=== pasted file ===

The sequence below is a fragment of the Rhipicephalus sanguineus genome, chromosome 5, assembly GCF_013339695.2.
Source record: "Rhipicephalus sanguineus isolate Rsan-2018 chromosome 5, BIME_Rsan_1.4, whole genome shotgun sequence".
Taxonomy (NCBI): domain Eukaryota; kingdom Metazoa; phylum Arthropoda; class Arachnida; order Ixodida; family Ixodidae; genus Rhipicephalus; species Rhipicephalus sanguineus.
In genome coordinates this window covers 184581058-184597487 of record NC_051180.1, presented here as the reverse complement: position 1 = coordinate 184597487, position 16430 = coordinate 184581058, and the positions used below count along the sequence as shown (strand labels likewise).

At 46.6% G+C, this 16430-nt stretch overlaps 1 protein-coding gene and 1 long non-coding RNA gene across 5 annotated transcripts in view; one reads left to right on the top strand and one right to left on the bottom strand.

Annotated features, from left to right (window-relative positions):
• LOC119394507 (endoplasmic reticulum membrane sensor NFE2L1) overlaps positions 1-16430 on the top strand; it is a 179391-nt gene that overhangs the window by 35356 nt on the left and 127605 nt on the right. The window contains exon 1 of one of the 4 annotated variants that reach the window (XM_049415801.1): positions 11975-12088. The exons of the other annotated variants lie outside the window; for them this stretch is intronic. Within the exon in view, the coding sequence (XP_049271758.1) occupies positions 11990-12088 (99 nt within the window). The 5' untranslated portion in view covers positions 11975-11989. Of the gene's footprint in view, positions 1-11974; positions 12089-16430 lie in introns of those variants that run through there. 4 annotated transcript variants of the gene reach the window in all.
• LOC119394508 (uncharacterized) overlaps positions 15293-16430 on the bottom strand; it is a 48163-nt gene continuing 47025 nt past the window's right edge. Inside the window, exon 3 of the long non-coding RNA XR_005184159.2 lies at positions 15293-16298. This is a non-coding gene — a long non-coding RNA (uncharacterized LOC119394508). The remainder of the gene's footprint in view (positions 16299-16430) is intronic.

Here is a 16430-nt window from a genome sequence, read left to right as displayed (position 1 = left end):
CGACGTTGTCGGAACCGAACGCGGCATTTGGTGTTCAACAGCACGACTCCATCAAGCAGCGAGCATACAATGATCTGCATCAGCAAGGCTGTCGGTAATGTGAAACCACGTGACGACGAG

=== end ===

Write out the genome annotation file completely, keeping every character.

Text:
The sequence below is a fragment of the Rhipicephalus sanguineus genome, chromosome 5, assembly GCF_013339695.2.
Source record: "Rhipicephalus sanguineus isolate Rsan-2018 chromosome 5, BIME_Rsan_1.4, whole genome shotgun sequence".
Taxonomy (NCBI): domain Eukaryota; kingdom Metazoa; phylum Arthropoda; class Arachnida; order Ixodida; family Ixodidae; genus Rhipicephalus; species Rhipicephalus sanguineus.
In genome coordinates this window covers 184581058-184597487 of record NC_051180.1, presented here as the reverse complement: position 1 = coordinate 184597487, position 16430 = coordinate 184581058, and the positions used below count along the sequence as shown (strand labels likewise).

At 46.6% G+C, this 16430-nt stretch overlaps 1 protein-coding gene and 1 long non-coding RNA gene across 5 annotated transcripts in view; one reads left to right on the top strand and one right to left on the bottom strand.

Annotated features, from left to right (window-relative positions):
• LOC119394507 (endoplasmic reticulum membrane sensor NFE2L1) overlaps positions 1-16430 on the top strand; it is a 179391-nt gene that overhangs the window by 35356 nt on the left and 127605 nt on the right. The window contains exon 1 of one of the 4 annotated variants that reach the window (XM_049415801.1): positions 11975-12088. The exons of the other annotated variants lie outside the window; for them this stretch is intronic. Within the exon in view, the coding sequence (XP_049271758.1) occupies positions 11990-12088 (99 nt within the window). The 5' untranslated portion in view covers positions 11975-11989. Of the gene's footprint in view, positions 1-11974; positions 12089-16430 lie in introns of those variants that run through there. 4 annotated transcript variants of the gene reach the window in all.
• LOC119394508 (uncharacterized) overlaps positions 15293-16430 on the bottom strand; it is a 48163-nt gene continuing 47025 nt past the window's right edge. Inside the window, exon 3 of the long non-coding RNA XR_005184159.2 lies at positions 15293-16298. This is a non-coding gene — a long non-coding RNA (uncharacterized LOC119394508). The remainder of the gene's footprint in view (positions 16299-16430) is intronic.

Here is a 16430-nt window from a genome sequence, read left to right as displayed (position 1 = left end):
CGACGTTGTCGGAACCGAACGCGGCATTTGGTGTTCAACAGCACGACTCCATCAAGCAGCGAGCATACAATGATCTGCATCAGCAAGGCTGTCGGTAATGTGAAACCACGTGACGACGAG